Download this figure as an MS Excel spreadsheet (20K)

The average length of stay in U.S. community hospitals stabilized beginning in 2000, while the number of hospital stays per 10,000 population remained stable throughout the 1993–2009 period.

  • The average length of stay (ALOS) in 2009 (4.6 days) was almost 20-percent shorter than in 1993 (5.7 days). The ALOS declined throughout most of the 1990s and has remained unchanged since 2000.
  • From 1993 to 2009, the annual rate of stays was relatively stable at about 1,300 stays per 10,000 population.

EXHIBIT 1.3. Expected Primary Payer

EXHIBIT 1.3 Expected Primary Payer. 1.3a Number of hospital stays by expected primary payer, 2009. Number of hospital stays by expected primary payer, 2009. Column chart. Number of stays in millions. Medicare: 14.7; Medicaid: 8.0; private insurance: 13.0; uninsured: 2.4. Note: There are an additional 1.3 million stays (3% of stays) with “other” as the expected primary payer. “Other” payer includes Workers’ Compensation, TRICARE, CHAMPUS, CHAMPVA, Title V, and other government programs. Note: Uninsured includes stays classified as self-pay or no charge. Source: AHRQ, Center for Delivery, Organization, and Markets, Healthcare Cost and Utilization Project, Nationwide Inpatient Sample, 2009.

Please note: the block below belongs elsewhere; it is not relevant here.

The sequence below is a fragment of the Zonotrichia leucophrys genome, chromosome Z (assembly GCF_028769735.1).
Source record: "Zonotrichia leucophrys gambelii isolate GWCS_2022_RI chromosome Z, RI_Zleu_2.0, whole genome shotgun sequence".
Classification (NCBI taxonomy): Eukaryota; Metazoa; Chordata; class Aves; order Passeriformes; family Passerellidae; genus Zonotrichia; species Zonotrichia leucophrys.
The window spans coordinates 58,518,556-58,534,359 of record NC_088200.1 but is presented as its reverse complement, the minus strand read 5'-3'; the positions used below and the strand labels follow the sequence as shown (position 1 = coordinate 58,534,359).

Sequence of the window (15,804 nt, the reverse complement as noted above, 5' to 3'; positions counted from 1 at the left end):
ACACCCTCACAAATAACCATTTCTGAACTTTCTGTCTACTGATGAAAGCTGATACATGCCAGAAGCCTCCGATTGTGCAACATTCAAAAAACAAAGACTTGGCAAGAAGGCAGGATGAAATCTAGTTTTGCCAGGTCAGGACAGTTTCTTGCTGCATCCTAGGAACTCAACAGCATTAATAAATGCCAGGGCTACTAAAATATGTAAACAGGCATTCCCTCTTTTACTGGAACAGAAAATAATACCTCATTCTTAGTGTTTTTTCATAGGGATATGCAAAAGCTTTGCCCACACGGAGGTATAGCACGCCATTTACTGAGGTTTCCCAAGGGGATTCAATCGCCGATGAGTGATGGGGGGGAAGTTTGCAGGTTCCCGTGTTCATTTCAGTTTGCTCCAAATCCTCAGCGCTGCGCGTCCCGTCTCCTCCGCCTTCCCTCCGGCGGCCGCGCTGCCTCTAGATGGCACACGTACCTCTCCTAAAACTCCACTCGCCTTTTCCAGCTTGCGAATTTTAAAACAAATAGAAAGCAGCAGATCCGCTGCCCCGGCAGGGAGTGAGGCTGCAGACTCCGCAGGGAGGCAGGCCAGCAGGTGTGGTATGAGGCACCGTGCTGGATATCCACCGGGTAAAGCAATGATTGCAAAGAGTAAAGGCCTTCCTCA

Number of Hospital Stays by Expected Primary Payer,* 2009

* There are an additional 1.3 million stays (3 percent of stays) with "other" as the expected primary payer. "Other" payer includes Workers' Compensation, TRICARE, CHAMPUS, CHAMPVA, Title V, and other government programs.